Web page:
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Rubio returns to Wolves, with sharper perspective and skills

MINNEAPOLIS — After a satisfactory first season with Phoenix, Ricky Rubio was startled to learn last month he’d been traded to Oklahoma City.

There was hardly time to process the sudden change when another deal struck two days later sent him back to Minnesota where his NBA career began. After three years away, the slick-passing, fan-favorite point guard has returned with a deeper life perspective, a thick beard and a slightly better jump shot.

Rubio, drafted by the Timberwolves as a 19-year-old out of Spain in 2009 with the fifth overall pick, was more than happy to reunite with coach Ryan Saunders and join a team with offense-minded guards he ought to fit well with.

“I feel like I left with something that was unfinished, I would say, and I feel like I have a chance now to really prove myself again, prove I can help the team to get to the playoffs,” Rubio said on a video conference call Tuesday with reporters from Minnesota’s practice facility on the first day of training camp. “I’m a different player than when I came here and when I left. I have a lot more experience, especially in the NBA. I grew up as a player and as a person, too, and I feel like it’s a good time.”

Injuries were a significant limitation early in his career, starting with the torn ACL in his left knee on March 9, 2012, that cut short what had been a promising rookie season. Rubio’s mother died of cancer four years later, a heartbreak that helped him forge a stronger bond with Saunders, whose father, Flip Saunders, died of cancer in 2015. After one season under coach Tom Thibodeau, Rubio was traded to Utah when Thibodeau sought a different skill set at the position.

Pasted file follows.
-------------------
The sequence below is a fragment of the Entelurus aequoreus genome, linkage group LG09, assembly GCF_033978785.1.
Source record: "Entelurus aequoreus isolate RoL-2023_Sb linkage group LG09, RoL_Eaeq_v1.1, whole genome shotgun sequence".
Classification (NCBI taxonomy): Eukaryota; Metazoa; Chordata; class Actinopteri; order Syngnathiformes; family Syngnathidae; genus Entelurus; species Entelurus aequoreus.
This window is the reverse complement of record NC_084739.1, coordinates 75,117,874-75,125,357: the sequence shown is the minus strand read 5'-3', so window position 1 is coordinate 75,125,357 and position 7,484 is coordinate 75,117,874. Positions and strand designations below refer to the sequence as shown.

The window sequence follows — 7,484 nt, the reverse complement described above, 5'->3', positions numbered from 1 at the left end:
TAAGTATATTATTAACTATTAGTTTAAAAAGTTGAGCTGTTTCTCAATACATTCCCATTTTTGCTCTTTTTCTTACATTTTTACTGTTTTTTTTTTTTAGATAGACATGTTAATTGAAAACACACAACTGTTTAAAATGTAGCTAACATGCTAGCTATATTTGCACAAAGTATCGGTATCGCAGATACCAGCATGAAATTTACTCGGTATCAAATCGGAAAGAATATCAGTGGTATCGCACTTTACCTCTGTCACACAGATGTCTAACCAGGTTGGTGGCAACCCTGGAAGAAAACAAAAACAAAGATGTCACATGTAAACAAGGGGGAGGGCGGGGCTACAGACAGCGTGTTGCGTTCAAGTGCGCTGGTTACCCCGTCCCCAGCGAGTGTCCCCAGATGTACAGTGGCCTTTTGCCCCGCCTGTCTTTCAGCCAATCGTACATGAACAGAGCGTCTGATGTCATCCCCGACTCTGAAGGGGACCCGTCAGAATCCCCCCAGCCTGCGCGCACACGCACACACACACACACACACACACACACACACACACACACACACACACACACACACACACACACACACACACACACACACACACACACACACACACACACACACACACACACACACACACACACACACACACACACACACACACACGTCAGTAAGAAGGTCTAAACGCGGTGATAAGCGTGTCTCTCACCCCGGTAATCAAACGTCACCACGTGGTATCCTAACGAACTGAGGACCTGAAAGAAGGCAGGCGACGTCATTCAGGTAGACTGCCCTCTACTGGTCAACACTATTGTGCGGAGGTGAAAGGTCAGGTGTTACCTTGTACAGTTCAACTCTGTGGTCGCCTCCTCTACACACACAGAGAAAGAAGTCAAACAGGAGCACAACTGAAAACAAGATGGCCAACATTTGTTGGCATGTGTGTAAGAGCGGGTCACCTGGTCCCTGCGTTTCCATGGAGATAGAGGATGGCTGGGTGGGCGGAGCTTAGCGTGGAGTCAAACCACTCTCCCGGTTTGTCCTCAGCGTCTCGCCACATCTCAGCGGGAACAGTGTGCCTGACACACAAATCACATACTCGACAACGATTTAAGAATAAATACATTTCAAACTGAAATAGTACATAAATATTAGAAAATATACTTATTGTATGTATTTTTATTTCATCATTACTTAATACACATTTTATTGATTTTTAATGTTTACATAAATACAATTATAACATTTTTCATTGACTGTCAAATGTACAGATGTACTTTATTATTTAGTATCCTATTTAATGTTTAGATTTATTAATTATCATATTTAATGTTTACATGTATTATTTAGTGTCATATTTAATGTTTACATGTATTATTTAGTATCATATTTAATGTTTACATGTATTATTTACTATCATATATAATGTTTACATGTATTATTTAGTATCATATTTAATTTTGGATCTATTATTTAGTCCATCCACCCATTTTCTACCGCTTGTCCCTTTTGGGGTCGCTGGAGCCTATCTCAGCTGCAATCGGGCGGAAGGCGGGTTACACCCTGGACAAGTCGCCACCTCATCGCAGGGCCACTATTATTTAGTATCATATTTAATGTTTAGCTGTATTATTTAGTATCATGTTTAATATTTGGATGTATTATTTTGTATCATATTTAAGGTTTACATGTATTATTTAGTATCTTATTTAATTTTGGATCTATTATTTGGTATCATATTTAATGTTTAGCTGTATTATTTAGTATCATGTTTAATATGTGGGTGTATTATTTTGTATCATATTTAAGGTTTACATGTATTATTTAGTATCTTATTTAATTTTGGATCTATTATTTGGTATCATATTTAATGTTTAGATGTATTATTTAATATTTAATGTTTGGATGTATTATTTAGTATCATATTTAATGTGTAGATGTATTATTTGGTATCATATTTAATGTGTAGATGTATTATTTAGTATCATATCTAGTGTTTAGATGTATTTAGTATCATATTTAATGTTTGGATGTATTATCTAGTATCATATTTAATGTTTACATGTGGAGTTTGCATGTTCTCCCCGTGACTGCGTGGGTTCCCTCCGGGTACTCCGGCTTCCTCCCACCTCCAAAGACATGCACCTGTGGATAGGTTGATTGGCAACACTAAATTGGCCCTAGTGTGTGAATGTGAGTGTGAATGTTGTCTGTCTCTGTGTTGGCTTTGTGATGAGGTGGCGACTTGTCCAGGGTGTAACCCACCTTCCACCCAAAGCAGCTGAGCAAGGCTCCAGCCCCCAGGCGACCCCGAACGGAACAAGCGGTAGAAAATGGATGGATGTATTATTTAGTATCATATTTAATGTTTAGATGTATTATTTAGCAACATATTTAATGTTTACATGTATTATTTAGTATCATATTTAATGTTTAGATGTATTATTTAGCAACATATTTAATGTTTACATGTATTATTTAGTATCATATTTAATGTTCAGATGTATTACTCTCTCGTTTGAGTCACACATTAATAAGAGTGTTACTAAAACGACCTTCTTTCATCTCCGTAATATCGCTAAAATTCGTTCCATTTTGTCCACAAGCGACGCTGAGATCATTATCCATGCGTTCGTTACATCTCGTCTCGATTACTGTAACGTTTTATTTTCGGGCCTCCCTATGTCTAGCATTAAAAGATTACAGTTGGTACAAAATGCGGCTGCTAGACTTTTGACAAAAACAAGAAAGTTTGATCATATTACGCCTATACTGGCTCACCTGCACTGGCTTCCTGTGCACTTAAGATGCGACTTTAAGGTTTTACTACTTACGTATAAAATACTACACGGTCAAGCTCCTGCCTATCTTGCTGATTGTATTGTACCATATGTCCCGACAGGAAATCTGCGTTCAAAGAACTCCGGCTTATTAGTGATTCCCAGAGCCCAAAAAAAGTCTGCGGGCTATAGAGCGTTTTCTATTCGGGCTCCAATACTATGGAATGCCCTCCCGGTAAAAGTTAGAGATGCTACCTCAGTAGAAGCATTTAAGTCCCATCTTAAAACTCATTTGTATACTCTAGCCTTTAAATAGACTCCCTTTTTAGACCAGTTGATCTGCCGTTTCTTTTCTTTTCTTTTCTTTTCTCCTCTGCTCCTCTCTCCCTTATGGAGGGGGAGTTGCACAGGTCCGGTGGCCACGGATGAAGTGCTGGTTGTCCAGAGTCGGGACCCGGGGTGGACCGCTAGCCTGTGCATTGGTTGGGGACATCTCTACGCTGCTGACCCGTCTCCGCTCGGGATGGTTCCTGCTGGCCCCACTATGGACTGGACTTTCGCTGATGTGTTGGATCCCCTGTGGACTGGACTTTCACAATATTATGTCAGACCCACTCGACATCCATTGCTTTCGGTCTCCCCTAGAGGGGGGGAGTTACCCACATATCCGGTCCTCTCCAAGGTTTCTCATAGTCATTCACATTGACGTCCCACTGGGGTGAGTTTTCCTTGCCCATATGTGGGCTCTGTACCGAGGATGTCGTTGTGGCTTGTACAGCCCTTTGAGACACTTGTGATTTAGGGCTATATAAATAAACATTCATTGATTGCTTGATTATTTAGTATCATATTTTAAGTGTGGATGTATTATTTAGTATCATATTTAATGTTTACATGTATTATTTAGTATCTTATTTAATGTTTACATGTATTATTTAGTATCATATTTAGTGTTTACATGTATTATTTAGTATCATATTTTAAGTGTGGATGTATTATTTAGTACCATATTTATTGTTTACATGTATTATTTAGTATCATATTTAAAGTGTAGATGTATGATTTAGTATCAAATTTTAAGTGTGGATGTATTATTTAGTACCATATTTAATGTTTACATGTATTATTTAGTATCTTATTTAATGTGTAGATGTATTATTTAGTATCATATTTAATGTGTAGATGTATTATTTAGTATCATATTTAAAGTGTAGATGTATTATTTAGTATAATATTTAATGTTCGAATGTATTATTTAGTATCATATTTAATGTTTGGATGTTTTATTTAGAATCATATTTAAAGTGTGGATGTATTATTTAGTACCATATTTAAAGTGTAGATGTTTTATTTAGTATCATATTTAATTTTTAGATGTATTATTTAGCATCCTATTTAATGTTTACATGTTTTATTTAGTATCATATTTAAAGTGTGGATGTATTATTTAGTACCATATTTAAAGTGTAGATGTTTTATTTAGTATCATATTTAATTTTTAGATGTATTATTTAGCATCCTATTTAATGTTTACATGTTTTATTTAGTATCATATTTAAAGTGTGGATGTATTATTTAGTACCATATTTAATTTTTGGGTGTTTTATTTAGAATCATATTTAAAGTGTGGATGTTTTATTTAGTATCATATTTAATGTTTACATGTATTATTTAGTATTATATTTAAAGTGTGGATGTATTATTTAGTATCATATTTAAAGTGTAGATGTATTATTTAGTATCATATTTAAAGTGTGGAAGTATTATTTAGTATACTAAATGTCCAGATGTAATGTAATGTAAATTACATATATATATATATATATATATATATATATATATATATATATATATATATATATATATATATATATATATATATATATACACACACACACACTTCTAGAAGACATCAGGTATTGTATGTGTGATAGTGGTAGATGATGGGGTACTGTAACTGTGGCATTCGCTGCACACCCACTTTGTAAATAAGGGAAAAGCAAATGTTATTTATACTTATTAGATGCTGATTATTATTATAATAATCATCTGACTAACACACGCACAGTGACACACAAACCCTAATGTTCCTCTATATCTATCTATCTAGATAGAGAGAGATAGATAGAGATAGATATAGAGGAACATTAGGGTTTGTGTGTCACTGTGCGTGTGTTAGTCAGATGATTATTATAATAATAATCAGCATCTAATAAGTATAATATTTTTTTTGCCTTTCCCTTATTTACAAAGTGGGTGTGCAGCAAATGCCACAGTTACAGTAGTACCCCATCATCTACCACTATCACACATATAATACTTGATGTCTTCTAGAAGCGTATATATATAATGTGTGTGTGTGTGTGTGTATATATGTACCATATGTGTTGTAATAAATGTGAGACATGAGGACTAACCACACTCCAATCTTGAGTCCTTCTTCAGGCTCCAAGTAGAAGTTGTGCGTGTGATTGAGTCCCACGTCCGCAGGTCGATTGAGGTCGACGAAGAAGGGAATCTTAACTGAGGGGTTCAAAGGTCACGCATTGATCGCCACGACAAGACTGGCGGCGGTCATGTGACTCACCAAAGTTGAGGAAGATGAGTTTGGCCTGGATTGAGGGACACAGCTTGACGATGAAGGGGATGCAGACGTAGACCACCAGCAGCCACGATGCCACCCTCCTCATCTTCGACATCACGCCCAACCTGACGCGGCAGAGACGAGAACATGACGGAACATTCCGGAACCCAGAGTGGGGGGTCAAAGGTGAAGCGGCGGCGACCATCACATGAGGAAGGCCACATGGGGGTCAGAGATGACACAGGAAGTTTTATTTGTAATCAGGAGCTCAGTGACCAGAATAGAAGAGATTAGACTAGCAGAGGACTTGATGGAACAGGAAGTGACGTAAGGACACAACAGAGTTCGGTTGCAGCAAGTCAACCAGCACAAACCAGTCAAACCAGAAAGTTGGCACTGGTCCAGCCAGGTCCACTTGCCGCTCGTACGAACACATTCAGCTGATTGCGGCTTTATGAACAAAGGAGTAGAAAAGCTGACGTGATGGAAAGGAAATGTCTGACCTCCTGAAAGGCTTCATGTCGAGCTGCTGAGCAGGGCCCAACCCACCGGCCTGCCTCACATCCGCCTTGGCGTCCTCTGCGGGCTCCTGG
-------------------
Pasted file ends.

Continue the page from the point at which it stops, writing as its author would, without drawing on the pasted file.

With the Jazz, he mostly thrived next to Donovan Mitchell. After signing with the Suns as a free agent last year, deferring interest from the Timberwolves because he didn’t feel ready to return, he meshed well with Devin Booker. Over the last three seasons Rubio has posted the three best field goal percentages and scoring averages of his nine-year career. He shot a career-best 36.1% from 3-point range in the pandemic-shortened 2019-20 season.

Whether he comes off the bench to spell D’Angelo Russell or plays next to him in a three-guard lineup, the 30-year-old Rubio will only enhance the improved depth around star center Karl-Anthony Towns.

“Ricky does things that don’t always show up on the box score, and he impacts winning in a way where he can help young players grow, and that’s what the thought process behind this was,” Saunders said. “It’s documented, mine and his relationship, but yesterday, when we talked in my office, it was basketball and how we’re going to improve this team and how we’re going to build a winner, and that’s our goal here.”

The Timberwolves also acquired veteran power forward Ed Davis during their draft-week maneuverings, highlighted by the selection of shooting guard Anthony Edwards with the first overall pick. They still have a long way to go, especially on defense, to be included in the conversation about Western Conference contenders for the playoffs, but their roster is undoubtedly stronger one year after president of basketball operations Gersson Rosas took over and initiated an aggressive renovation.

“I can really relate to the construction of the team they have here,” Rubio said. “I know KAT very well. I know how to get the best out of him, and hopefully we can do the same with D-Lo and all the young guys here to really help winning.”